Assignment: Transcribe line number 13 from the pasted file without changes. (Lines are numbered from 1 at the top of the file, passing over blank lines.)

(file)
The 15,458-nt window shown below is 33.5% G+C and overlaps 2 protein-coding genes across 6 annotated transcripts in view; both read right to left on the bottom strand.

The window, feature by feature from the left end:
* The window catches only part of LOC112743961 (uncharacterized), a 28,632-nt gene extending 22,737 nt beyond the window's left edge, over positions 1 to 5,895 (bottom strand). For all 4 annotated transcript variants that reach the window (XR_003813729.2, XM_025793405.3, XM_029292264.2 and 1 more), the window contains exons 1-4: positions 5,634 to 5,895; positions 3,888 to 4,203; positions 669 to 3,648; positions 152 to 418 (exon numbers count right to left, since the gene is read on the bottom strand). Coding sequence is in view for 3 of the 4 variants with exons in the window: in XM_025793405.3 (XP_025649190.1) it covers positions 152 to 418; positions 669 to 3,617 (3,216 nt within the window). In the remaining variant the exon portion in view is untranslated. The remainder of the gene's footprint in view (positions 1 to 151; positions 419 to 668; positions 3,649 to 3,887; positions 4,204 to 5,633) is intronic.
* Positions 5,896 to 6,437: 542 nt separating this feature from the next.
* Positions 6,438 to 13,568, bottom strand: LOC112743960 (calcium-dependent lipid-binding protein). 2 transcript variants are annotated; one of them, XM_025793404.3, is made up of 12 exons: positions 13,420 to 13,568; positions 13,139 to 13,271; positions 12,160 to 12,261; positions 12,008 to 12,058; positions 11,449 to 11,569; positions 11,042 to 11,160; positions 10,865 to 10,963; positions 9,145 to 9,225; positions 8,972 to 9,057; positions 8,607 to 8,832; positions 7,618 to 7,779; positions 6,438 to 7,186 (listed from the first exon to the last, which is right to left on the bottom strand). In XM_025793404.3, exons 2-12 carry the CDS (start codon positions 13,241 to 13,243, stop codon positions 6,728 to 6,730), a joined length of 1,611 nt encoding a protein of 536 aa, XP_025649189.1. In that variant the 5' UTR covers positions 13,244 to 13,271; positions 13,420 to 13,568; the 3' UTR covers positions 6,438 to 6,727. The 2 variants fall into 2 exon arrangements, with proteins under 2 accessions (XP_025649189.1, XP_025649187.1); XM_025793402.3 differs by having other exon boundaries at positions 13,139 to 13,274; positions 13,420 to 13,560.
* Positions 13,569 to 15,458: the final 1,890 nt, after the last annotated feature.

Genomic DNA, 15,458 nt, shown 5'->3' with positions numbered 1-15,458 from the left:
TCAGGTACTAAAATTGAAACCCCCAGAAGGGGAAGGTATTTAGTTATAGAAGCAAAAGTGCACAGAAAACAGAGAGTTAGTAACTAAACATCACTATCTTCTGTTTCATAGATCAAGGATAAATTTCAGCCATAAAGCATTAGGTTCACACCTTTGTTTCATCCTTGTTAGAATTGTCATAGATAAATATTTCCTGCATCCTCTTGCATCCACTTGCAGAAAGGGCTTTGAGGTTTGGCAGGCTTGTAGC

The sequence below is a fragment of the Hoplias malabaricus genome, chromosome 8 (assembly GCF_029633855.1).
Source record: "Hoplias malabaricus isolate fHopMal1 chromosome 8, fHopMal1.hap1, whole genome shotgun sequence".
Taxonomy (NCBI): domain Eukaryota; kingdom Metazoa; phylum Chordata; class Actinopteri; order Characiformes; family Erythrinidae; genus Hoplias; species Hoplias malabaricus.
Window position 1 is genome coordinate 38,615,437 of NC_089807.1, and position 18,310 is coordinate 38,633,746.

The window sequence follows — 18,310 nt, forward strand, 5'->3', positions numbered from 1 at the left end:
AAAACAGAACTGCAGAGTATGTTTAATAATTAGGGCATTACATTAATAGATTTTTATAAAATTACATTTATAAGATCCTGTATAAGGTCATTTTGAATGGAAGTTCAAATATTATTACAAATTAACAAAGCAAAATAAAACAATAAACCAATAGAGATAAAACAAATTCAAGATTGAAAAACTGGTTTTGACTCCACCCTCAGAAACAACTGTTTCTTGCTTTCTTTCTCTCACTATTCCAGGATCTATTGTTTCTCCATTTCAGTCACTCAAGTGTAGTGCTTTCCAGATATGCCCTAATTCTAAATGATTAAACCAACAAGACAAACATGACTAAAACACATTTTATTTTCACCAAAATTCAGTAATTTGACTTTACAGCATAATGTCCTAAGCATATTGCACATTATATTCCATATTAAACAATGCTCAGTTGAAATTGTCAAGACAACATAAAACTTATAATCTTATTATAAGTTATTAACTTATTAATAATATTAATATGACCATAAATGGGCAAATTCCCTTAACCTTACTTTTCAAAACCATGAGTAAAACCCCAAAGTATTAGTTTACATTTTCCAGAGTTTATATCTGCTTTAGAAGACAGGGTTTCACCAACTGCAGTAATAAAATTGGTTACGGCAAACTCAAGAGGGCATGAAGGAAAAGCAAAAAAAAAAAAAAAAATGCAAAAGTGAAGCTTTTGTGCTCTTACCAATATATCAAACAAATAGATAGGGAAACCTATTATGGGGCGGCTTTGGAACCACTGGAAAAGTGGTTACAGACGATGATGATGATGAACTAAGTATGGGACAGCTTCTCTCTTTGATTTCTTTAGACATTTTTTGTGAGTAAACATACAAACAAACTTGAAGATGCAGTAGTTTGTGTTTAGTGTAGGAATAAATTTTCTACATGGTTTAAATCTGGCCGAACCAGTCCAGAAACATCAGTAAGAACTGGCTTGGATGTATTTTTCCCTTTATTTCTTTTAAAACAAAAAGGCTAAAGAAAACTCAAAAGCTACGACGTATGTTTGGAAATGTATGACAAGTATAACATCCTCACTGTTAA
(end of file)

The window sequence follows — 18,310 nt, forward strand, 5'->3', positions numbered from 1 at the left end: